Lassak - Lemberger Steige 2017

We drink the Lemberger Steige from 2017 from the Lassak Winery in Hessigheim in Württemberg.

At the house exhibition Perspektive Wein of the wine shop Kreis last year, I had planned, among other things, to try my hand at the Württemberger wines. At that time, we had already read quite a bit from the Lassak Winery, which was founded by Stefanie and Fabian Lassak in Hessigheim in 2016, but had never had anything in a glass ourselves. It’s a good thing that there are trade fairs, as a few bottles from Hessigheim found their way into our cellar after the tasting round. This time in the glass is the Lemberger Steige from 2017. Grown on limestone and clay marl in the Hessigheimer Steige, fermented spontaneously and then aged in used wood for 18 months, the wine ends up in the bottle.

Immediately after opening, the wine smells of mainly red, cooled fruit tea, rosehip, cherry and very little wood. Very cool and rather quiet than loud. If it is allowed time and air, red currant joins the nose, on the tongue there is a lot of structure, volume and depth showing. But always in relation to the restrained start, because one is far from fat or even jammy. Cool freshness dominates, a nice acidity carries the wine. There is spice and there is fruit. The wine is unagitated, lingers long on the palate and is in its own way also an intense experience. In between it starts pulling briefly, becomes a bit bulky on the tongue, only to end the evening calmly and elegantly again.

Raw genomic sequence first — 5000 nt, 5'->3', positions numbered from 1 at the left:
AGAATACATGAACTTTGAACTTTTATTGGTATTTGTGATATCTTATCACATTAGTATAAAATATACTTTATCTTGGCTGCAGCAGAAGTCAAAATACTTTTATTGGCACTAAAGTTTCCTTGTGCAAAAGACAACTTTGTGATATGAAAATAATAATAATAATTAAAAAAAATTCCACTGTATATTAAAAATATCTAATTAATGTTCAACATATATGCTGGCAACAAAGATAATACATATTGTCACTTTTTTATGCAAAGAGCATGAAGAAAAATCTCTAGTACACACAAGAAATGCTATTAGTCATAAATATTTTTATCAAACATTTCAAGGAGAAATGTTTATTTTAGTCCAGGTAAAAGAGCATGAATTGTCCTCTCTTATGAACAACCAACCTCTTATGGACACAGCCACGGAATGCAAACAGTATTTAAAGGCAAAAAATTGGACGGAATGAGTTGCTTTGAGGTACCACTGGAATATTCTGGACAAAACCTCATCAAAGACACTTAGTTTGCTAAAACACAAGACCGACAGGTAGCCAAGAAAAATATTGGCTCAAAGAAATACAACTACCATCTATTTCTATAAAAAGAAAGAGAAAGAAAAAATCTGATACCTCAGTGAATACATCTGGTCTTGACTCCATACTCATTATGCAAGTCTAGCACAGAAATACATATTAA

A night in the fridge has gifted the fruit wings. Much more cherry, fresh, juicy, cranberries, slightly less spice than on the first day. The acidity seems more concise, the cold fruit tea, which was already there immediately after opening, comes back. This fits now alright in winter, but it is certainly much nicer in summer slightly cooled on the balcony. And contrary to all fears, despite its slim elegance, it doesn’t falter next to a juice goulash with lots of onions braised in red wine, but harmonises beautifully with the fruit and the structure-giving spice. A Württemberger that you must try.

Related Posts

comments powered by Disqus